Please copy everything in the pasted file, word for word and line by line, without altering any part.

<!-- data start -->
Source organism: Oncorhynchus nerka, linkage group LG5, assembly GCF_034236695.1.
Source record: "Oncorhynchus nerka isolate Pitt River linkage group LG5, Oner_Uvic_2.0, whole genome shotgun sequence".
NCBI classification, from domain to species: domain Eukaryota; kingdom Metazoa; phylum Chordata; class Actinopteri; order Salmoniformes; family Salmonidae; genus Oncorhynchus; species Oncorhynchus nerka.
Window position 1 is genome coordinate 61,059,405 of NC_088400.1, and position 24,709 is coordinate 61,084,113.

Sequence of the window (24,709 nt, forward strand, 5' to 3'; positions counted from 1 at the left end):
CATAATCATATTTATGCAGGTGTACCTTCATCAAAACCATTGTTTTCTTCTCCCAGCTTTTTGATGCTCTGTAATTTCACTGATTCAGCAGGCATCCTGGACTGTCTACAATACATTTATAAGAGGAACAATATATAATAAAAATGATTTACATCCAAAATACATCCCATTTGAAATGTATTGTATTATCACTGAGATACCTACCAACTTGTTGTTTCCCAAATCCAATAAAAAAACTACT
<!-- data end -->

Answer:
Source organism: Oncorhynchus nerka, linkage group LG5, assembly GCF_034236695.1.
Source record: "Oncorhynchus nerka isolate Pitt River linkage group LG5, Oner_Uvic_2.0, whole genome shotgun sequence".
NCBI classification, from domain to species: domain Eukaryota; kingdom Metazoa; phylum Chordata; class Actinopteri; order Salmoniformes; family Salmonidae; genus Oncorhynchus; species Oncorhynchus nerka.
Window position 1 is genome coordinate 61,059,405 of NC_088400.1, and position 24,709 is coordinate 61,084,113.

Sequence of the window (24,709 nt, forward strand, 5' to 3'; positions counted from 1 at the left end):
CATAATCATATTTATGCAGGTGTACCTTCATCAAAACCATTGTTTTCTTCTCCCAGCTTTTTGATGCTCTGTAATTTCACTGATTCAGCAGGCATCCTGGACTGTCTACAATACATTTATAAGAGGAACAATATATAATAAAAATGATTTACATCCAAAATACATCCCATTTGAAATGTATTGTATTATCACTGAGATACCTACCAACTTGTTGTTTCCCAAATCCAATAAAAAAACTACT